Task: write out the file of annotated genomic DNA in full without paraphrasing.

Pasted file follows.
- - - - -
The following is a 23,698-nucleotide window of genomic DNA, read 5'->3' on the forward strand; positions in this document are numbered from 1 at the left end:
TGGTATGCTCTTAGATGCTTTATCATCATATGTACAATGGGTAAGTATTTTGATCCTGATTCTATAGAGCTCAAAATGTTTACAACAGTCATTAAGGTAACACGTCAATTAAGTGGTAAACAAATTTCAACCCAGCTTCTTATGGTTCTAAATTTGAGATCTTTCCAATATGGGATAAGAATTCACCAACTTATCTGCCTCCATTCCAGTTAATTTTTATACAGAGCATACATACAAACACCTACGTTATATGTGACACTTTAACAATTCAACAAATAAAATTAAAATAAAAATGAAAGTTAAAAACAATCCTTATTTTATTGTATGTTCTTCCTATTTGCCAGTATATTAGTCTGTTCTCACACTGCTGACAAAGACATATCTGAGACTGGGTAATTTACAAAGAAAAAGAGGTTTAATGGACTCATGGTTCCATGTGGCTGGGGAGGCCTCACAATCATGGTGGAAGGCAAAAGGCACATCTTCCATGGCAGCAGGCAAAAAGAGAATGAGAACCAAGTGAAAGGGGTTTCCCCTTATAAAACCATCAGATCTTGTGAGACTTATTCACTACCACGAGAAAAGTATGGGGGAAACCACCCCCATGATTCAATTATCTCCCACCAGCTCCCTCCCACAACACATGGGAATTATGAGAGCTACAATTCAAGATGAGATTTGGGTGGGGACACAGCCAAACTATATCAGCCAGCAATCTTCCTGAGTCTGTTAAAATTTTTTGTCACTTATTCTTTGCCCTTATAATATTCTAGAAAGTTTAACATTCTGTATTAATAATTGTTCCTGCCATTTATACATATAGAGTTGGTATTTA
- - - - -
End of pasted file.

The following is a 23,698-nucleotide window of genomic DNA, read 5'->3' on the forward strand; positions in this document are numbered from 1 at the left end:
TGGTATGCTCTTAGATGCTTTATCATCATATGTACAATGGGTAAGTATTTTGATCCTGATTCTATAGAGCTCAAAATGTTTACAACAGTCATTAAGGTAACACGTCAATTAAGTGGTAAACAAATTTCAACCCAGCTTCTTATGGTTCTAAATTTGAGATCTTTCCAATATGGGATAAGAATTCACCAACTTATCTGCCTCCATTCCAGTTAATTTTTATACAGAGCATACATACAAACACCTACGTTATATGTGACACTTTAACAATTCAACAAATAAAATTAAAATAAAAATGAAAGTTAAAAACAATCCTTATTTTATTGTATGTTCTTCCTATTTGCCAGTATATTAGTCTGTTCTCACACTGCTGACAAAGACATATCTGAGACTGGGTAATTTACAAAGAAAAAGAGGTTTAATGGACTCATGGTTCCATGTGGCTGGGGAGGCCTCACAATCATGGTGGAAGGCAAAAGGCACATCTTCCATGGCAGCAGGCAAAAAGAGAATGAGAACCAAGTGAAAGGGGTTTCCCCTTATAAAACCATCAGATCTTGTGAGACTTATTCACTACCACGAGAAAAGTATGGGGGAAACCACCCCCATGATTCAATTATCTCCCACCAGCTCCCTCCCACAACACATGGGAATTATGAGAGCTACAATTCAAGATGAGATTTGGGTGGGGACACAGCCAAACTATATCAGCCAGCAATCTTCCTGAGTCTGTTAAAATTTTTTGTCACTTATTCTTTGCCCTTATAATATTCTAGAAAGTTTAACATTCTGTATTAATAATTGTTCCTGCCATTTATACATATAGAGTTGGTATTTA